I recently encountered a strange issue in Rails which questioned basic Relational Database principles. I spent a sleepless night until I was able to get to the root cause of the issue. 

The Problem and the pain point

The problem is pretty straightforward. A Rake task that generates an email with the documents count mentioned at two places. Ideally, the documents count at both places ought to be the same – but for some reason, it was different!

This problem is painful because it occurs intermittently and is hard to reproduce. The problem with intermittency is that there is always some valid theory behind it, but catching or realizing that theory is very painful. So, was there something in this case too?

How did we get to the root cause?

To figure out the root cause and fix it, I had to start somewhere. So, I thought of running some basic checks. I checked the Rake task’s log file which is  an output of my executed Email jobs. Things looked fine there – as the tasks were completed in under 90 seconds as expected. The next step was to look at the production logs. The logs as expected had 30 insert statements – Check. They also had a read statement for the insert statements before and it was a typical count(*) query. The problem occurred at this point. The count(*) was only 4 instead of 30! However, another count(*) within the code returned 30 as expected.

The check performed on the production logs revealed that this problem resided not within the Rails layer but within the production database setup. So, I routed my energy towards in that direction.

The production database environment is a Master-Slave configuration with the Master taking Writes and Reads and Slave configured to take only the Reads. Both nodes are load balanced via a PG Pool server. My first thought was to investigate the PG Pool, but I felt that it would not be of much use as all that the PG Pool can do is route the traffic. So, I spent time on reading two types of the Master – Slave replication configurations –  synchronous replication and streaming replication. Further research in this area revealed the root cause!

ReplicationSynchronous vs. Streaming replication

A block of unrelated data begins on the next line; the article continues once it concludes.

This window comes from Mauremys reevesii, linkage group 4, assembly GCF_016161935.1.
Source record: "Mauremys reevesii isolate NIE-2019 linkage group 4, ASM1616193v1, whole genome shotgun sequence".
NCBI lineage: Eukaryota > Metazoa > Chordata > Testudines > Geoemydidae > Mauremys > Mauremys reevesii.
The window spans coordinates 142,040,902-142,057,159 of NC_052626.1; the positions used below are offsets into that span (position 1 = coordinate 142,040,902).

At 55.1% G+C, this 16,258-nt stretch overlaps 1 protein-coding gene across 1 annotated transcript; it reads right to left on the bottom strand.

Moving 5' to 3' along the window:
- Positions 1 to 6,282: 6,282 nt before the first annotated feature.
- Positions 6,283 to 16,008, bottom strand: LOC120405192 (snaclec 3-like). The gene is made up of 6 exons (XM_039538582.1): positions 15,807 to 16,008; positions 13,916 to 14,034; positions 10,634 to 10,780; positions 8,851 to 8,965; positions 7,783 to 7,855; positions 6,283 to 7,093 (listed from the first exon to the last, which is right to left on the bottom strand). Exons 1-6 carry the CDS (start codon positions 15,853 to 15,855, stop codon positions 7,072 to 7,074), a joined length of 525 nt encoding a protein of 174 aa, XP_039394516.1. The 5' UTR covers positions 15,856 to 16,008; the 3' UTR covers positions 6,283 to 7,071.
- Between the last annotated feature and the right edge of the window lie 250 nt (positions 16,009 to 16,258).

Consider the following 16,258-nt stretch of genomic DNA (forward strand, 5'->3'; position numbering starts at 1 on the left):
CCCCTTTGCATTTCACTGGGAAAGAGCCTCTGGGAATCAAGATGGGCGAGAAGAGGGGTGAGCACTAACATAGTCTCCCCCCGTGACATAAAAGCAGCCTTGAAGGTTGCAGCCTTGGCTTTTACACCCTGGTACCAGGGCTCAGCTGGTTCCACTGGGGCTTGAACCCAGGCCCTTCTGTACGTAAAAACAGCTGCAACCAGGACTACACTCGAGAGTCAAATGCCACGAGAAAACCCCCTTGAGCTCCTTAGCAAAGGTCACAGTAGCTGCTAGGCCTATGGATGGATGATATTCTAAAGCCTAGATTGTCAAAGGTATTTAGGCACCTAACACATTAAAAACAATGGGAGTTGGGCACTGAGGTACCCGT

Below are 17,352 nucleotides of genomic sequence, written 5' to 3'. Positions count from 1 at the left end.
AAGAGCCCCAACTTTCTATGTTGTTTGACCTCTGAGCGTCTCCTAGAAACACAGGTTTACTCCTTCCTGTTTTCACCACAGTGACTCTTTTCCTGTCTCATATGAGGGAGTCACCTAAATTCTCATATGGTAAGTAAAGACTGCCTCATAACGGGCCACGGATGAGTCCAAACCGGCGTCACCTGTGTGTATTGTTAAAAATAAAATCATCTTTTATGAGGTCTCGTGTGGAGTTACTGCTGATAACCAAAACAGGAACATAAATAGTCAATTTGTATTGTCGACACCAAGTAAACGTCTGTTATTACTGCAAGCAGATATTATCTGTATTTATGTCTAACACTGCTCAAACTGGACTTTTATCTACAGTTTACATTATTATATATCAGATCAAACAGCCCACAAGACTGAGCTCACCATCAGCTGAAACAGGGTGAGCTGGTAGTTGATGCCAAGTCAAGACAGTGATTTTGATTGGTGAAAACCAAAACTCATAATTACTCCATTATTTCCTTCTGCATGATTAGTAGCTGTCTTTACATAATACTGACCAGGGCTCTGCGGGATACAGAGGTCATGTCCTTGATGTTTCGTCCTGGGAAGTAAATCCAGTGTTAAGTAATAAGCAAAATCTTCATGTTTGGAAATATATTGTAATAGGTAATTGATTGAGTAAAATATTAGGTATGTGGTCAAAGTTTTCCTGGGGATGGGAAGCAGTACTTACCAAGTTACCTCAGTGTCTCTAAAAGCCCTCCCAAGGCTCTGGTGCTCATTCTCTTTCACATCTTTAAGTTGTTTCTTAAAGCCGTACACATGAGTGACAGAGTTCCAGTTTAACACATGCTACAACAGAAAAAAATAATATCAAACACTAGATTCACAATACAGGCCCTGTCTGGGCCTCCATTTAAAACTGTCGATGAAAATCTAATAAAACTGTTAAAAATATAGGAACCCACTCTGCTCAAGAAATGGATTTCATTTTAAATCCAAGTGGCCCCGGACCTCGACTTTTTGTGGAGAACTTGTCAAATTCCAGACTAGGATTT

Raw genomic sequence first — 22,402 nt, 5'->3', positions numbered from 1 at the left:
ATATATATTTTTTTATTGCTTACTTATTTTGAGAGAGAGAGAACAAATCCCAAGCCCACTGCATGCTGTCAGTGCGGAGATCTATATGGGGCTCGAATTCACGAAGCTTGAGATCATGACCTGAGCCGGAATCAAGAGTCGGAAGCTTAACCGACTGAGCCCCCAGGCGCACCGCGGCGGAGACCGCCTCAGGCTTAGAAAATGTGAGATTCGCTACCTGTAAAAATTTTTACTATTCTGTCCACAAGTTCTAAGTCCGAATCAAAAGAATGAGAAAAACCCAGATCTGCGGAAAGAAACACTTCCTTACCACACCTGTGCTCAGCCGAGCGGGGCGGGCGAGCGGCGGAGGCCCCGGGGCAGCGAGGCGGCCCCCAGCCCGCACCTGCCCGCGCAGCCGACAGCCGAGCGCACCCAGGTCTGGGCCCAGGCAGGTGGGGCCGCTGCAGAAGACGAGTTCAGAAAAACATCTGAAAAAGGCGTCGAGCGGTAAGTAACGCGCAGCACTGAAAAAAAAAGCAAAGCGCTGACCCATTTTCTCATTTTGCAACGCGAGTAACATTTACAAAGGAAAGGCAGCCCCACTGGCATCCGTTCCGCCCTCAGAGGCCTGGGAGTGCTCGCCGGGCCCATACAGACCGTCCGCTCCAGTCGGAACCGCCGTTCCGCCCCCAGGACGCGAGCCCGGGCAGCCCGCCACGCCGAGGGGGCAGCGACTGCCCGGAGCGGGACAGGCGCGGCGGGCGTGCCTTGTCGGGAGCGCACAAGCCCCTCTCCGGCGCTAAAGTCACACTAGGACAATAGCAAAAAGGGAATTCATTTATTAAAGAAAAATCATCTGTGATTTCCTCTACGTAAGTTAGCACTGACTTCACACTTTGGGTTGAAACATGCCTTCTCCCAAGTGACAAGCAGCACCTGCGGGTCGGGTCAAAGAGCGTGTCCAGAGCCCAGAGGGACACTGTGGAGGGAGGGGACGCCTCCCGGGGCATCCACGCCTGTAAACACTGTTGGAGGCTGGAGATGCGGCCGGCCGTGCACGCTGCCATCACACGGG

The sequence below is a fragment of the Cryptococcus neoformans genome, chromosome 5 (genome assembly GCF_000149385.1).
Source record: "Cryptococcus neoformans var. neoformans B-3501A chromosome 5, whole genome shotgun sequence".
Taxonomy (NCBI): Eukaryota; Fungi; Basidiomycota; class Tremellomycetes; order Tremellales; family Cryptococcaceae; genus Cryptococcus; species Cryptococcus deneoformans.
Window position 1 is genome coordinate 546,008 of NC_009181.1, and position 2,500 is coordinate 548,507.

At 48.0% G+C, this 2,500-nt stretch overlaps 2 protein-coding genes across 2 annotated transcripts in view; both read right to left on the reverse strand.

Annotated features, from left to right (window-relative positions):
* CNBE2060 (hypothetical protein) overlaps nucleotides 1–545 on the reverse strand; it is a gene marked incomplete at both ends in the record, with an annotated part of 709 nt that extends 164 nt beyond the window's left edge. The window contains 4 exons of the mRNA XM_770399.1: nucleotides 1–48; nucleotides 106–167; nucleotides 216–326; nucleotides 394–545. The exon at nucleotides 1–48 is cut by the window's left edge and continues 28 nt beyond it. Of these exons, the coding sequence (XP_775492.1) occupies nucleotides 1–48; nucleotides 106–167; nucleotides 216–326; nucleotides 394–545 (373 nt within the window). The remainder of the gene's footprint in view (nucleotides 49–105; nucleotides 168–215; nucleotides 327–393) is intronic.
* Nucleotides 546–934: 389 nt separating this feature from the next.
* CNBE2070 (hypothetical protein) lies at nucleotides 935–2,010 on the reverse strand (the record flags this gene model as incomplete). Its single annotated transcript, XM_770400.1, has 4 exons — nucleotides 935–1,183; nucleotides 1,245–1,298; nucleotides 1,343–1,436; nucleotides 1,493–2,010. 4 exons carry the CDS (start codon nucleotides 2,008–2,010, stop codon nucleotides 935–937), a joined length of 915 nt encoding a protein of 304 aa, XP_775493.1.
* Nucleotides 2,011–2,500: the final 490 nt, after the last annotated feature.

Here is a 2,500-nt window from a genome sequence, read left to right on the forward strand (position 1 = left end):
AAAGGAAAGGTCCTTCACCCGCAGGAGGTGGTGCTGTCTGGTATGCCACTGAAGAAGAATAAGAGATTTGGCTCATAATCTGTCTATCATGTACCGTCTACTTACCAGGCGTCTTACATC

Let us assume that there are two databases – A and B.  The database A is a R/W Master and database B is an R-only Slave. When an insert or update command is issued, the command will write that entry in the database A because it is configured for write. If database A returns upon ensuring that all the slaves have this write – it is a Synchronous or 2-Safe replication. If database A does not wait for this step and instead, it acknowledges that it wrote successfully and later, it streams that value to B – it is a Streaming replication.

Both types of replication have obvious pros and cons. The Streaming replication is best suited for Raw Speed and is also a very good configuration for large number of writes. Even though the Synchronous replication is not as fast as the Streaming replication, it provides 100% consistency. Our production database was in the Streaming replication mode! The 30 inserts happened so fast in database A that even before it could stream those to B, the count query intervened and read the half baked data from database B, in terms of millisecond speed!

How did we fix it?

My team quickly isolated all the cron jobs to run in a dedicated node and pointed the database directly to the Master database server skipping the PG Pool in the process. In a single database configuration, the concept of Streaming or Synchronous Replication is not applicable. Hope this helps!